Twenty years ago today (September 1, 1997) I began serving as the pastor of Calvary Community Church in Dorchester. I have been thinking about this day, and this posting, for quite a while, wondering what I would say about my tenure as a minister of the gospel in the greatest community in the world. I thought about the numbers relating to ministry – attendance figures, baptisms and weddings I had performed, babies I had dedicated, or sermons I delivered – but, to be honest, these numbers would be unimpressive. I thought about sharing interesting anecdotes about the church, but I have already shared most of these stories with those reading this and my remaining stories would be uninteresting. In the end, all I have are the lessons I have learned over all these years.
First, I have learned to cherish the relationships that God has given me while I am blessed to have them. While the numbers of worshippers have not appreciably changed in the last two decades, the people have; in fact, I count three (and 8/9th) people that were present on my first Sunday still regularly attending worship. Some have gone on to glory, others have moved out of the area and others attend other churches. Yet, through all the transition, God has blessed us with visitors, musicians and co-laborers who have expanded our world, challenged our complacency and enhanced our worship. I praise God that so many have called Calvary home for a week, a season, a year or longer.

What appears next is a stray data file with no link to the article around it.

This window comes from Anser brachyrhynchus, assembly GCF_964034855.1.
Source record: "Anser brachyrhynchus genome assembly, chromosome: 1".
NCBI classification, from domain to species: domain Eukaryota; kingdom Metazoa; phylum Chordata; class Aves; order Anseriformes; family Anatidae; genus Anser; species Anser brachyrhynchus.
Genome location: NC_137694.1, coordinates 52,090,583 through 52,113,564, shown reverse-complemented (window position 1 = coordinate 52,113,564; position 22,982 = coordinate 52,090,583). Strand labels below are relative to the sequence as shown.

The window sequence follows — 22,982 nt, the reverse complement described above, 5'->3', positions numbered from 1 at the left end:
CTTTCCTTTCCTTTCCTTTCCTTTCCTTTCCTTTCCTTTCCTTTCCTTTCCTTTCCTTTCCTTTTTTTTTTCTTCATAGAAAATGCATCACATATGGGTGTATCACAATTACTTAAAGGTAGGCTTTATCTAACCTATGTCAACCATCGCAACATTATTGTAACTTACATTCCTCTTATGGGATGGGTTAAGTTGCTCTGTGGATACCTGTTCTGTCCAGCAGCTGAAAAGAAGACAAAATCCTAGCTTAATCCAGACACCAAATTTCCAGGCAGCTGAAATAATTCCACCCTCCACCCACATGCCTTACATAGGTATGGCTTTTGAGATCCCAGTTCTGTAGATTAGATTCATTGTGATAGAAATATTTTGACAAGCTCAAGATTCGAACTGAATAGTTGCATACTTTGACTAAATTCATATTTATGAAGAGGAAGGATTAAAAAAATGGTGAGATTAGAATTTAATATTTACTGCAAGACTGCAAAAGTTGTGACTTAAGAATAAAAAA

Then, I have learned to seize the opportunities that God has given me when I recognize them. While I have not been given a city-wide or national stage to proclaim the gospel, I have been blessed to share God’s love with our neighbors. Praying at a Flag Day program, talking in a front yard, serving water at the Dorchester Day Parade and welcoming the community for public events are just a few things that come to mind when I consider how God is working through our church. I praise God that we have impacted so many lives, inside and outside the walls of our building, in so many interesting ways.
Finally, I have learned to appreciate the faithfulness that God has lavished upon me all the time. While I have never, in my tenure at Calvary, enjoyed an abundance of resources, God has always given me and my family (immediate and church) what is sufficient for my needs. We’ve paid our bills (mostly on time), had the volunteers and musicians, maintained a residence and been cared for. God’s faithfulness is ever-present – in forgiving my sin and fixing my lapses in judgement, in bringing in saints every single Sunday, in always giving me a word to share. All that I have done is because God has enabled me. I praise God for all of it.